I've already fallen in love with Scotland's magical capital, Edinburgh, admired the lush green hills in the Highlands and searched for Nessie on a boat ride in Loch Ness (though with no luck). But what to do in Scotland's largest city, Glasgow?
I had no idea or any expectations for my weekend trip in Glasgow. Not even a wee bit. After having spent 48 hours in the city, I'm pleased to tell you that there are lots of awesome things to do in Glasgow. In this friendly, fun and fascinating city you'll find excellent shopping streets, world-class museums and galleries (with free entry!), lots of music events, cool street art and plenty of nice bars, pubs, and, restaurants.
Just like in Birmingham and Manchester, there's also an intriguing mix of old and new architecture (making it very walkable-friendly). In Glasgow, Victorian masterpieces mingle with ultra-modern buildings and the unique “Glasgow style” developed by Mackintosh.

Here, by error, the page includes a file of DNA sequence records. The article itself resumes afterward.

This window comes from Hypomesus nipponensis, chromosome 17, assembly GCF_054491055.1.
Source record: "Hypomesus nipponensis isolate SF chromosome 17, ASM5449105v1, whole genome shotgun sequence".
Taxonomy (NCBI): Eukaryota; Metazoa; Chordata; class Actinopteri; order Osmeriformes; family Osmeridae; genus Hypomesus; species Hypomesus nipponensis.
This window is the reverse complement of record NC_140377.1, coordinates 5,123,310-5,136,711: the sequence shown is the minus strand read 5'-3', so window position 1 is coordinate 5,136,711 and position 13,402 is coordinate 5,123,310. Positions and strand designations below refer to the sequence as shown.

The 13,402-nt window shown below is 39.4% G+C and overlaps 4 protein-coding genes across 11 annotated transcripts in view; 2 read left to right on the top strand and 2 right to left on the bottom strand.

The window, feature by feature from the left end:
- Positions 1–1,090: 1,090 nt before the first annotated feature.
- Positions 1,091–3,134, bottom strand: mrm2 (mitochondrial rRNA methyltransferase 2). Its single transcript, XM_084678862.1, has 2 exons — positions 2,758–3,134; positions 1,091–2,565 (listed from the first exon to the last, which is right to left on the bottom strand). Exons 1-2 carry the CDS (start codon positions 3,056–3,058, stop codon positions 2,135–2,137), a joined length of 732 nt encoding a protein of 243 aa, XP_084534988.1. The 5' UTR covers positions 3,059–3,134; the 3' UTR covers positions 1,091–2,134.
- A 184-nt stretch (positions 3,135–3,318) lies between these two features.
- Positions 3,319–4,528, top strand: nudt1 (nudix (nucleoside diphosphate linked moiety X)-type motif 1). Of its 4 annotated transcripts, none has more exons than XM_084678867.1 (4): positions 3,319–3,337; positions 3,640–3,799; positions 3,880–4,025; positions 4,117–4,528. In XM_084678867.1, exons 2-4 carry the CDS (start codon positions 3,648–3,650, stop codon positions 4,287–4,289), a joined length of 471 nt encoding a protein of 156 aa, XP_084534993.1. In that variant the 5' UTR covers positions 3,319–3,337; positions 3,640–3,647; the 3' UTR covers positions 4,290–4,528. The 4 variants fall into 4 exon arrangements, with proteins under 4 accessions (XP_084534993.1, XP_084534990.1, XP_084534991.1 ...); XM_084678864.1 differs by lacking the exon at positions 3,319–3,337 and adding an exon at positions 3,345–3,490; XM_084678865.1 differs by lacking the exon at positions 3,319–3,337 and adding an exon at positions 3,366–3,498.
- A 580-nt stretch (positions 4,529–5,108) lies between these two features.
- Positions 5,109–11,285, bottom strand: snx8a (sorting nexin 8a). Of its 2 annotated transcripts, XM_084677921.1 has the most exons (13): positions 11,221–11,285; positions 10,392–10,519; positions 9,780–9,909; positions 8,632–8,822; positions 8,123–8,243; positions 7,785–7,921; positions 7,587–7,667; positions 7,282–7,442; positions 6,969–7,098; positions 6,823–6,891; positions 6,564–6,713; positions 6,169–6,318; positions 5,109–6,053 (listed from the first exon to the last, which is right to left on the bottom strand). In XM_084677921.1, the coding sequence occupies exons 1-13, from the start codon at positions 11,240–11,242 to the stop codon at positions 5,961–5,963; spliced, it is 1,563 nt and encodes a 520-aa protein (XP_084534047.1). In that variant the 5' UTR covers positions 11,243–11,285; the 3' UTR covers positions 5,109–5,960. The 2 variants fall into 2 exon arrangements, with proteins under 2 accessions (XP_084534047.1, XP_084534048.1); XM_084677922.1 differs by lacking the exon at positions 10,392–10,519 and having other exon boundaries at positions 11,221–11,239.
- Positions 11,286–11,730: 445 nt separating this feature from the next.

As the cherry on top, a warm Scottish welcome is guaranteed. So let's say hello to Glasgow! Here's my list of 17 cool things to do in Glasgow:
1. Head to Necropolis and Tour the City of the Dead
There aren't many cities where a cemetery is on top of the must-see list. But it's definitely a must to visit Necropolis in Glasgow. Set upon a hill in the middle of the city, Necropolis is a masterpiece of gothic architecture.
It sounds a bit morbid to tour the “City of the Dead,” but one look at this Victorian garden cemetery and you'll see what I mean. Since the first burial in 1832, over 50 000 people are officially laid to rest here: Meaning there are thousands (a city) of impressive sculptures and monuments to admire together with the hilltop views.
2. Visit Kelvingrove Art Gallery & Museum
It's free, and there's so much to see! Kelvingrove Art Gallery and Museum is one of Scotland's most visited attractions, with 22 themed galleries displaying over 8 000 objects. Here you will find everything from works by Salvador Dali and Charles Rennie Mackintosh to Egyptian artifacts and Sir Roger the Elephant. There's also a Spitfire plane and floating heads hanging suspended from the ceiling.